2019 Las Vegas Concours d’Elegance

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You may wonder why a place as entertainment-centric as Las Vegas doesn’t have a world class concours.  It’s not for a lack of trying, as several groups have attempted to launch just such an event.  None of them ever got enough traction to last more than a couple years.  Now a new group is trying to Go Big with an automotive event centered around Sin City, and may just have planted enough seedlings to make it fly.  It all happened the final weekend of October, 2019, and included a glammy opening night gala, a classic cars cruise down The Strip (very compelling visuals), a golf tourney, and a good-for-a-first effort concours.

Concours events on golf courses are nothing new, but this locale was spectacular, called Dragon Ridge Country Club in nearby Henderson.  The course sits in a bit of a valley, with rocky mountain formations, and large, expensive, and architecturally interesting homes surrounding, plus a view of The Strip and much of Las Vegas.  Its airport close and easy to get to via Uber or Lyft; I heard people that tried to park and shuttle from the lots to the show field weren’t as happy.  No matter, its a beautiful spot making for great visuals.

The “dedicate” marques, special classes, or whatever you choose to call them, this year highlighted one-offs and race factory design studies, show cars and concepts.  A brilliant idea to showcase cars everyone wants to see, without showing any preference to particular makes or brands — smart call.

This guy thought he was shooting an entire fashion magazine spread on his phone. But the Phantom Corsair is worthy of that much attention

Star among them was the 1938 Phantom Corsair, nicknamed The Flying Wombat for the film in which it starred, and belonging to the National Auto Museum in Reno.  This amazing looking machine to my eyes a huge, angry, windblown drop of Marvel Mystery Oil.  Had Batman, or Darth Vader, had a car in 1938 this would have been it.

Presentation counts for a lot, so check out the fabulous fitted luggage set in this Mercedes-Benz Addenaur 300 sedan. And don’t miss my shadowy “arms up” self portrait in the foreground

Lots of big American chrome and fins on hand, the ’57 Cadillac El Dorado Biarritz convert in the foreground just one example.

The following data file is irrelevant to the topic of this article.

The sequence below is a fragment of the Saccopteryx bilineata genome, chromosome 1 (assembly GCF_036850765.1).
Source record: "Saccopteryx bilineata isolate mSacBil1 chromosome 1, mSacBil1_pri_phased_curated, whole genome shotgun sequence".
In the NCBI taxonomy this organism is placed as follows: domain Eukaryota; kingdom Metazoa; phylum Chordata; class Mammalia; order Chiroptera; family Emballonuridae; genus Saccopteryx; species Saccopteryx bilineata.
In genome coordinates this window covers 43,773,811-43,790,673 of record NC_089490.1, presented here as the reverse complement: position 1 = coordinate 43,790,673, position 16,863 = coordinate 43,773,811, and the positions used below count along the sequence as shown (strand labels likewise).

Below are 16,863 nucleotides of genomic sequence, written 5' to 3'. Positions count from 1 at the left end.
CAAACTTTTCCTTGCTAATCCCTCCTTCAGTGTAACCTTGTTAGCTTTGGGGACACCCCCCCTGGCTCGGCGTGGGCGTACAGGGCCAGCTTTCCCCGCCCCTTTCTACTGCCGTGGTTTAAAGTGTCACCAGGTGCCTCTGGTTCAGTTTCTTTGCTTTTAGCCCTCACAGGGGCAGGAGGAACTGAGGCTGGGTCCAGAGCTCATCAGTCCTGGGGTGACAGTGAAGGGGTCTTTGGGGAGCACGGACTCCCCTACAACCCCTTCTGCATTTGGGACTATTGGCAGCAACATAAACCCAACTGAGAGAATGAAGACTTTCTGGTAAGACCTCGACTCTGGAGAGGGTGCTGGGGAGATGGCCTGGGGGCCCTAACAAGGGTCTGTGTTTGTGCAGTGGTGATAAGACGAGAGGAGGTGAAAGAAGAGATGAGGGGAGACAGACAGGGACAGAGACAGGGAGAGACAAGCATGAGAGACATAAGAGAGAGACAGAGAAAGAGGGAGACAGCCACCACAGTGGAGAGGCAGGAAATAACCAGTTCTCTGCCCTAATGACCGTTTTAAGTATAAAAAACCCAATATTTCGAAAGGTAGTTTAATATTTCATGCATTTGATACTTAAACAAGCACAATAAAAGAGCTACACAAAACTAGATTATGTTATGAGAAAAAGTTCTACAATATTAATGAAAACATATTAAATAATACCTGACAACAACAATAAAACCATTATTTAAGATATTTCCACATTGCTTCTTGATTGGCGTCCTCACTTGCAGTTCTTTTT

The rest was a fine collection of “everything else” from heavy classics to American muscle.  One innovation about which many talked about was that dealers and sponsors were allowed to set up their tents, and display their primarily new cars bordering the showfield; some loved this idea, others disliked it.  Intensely.  On the plus side people don’t have to go hunting separated areas to find these folks, the detractors feeling it took away from the classic cars actually a part of the show.  It worked well in the case of one Porsche Classic dealer, who displayed a new 911 along with a very very early, and nicely restored example.  The Bentley dealer brought and displayed, IMHO, too many cars.  No matter, you can love the idea or you can hate it, but something new and different at the Las Vegas Concours.

This fabulous Ghia 6.4L is presented as having been Frank Sinatra’s own; and of course Sammy, Peter, and the rest of the Rat Pack had them too

Check out this one off 1959 Pontiac El Catmino, so named as its a cross between a Catalina and an El Camino. Cool!

The were some other teething problems, but all in the spectator saw a good show.  For me, and for the winners of the final special and Best of Show awards, is that the awards presentation program took a near half hour break just prior to handing out the heaviest hardware to the biggest winners.  By this time other show entrants were driving away (a distraction at best) and a considerable amount of the crowd, including the 90% of awards ceremony audience, dispersed.  So the big winners weren’t properly honored by this faux pas.  I will say that the award trophies themselves were beautifully designed and elegantly crafted, I’d proudly put one up on my trophy shelf.

Brilliant strategy, brilliant choices and great judging: The overall Best in Show awards went to one prewar car and one postwar car. Jack and Helen Nethercutt’s 1931 Bugatti Type 51 was the prewar Best in Show and Kevin and Connor Cogan’s 1953 Ferrari 250 Europa Vignale took postwar honors.

The organizers have promised it’ll all come back for 2020, and its my guess they will have smoothed out some of the first year bumps and teething pains, and hopefully make a go of it on the big game Concours d’Elegance world stage.  Stay up to date at https://www.lasvegasconcours.com/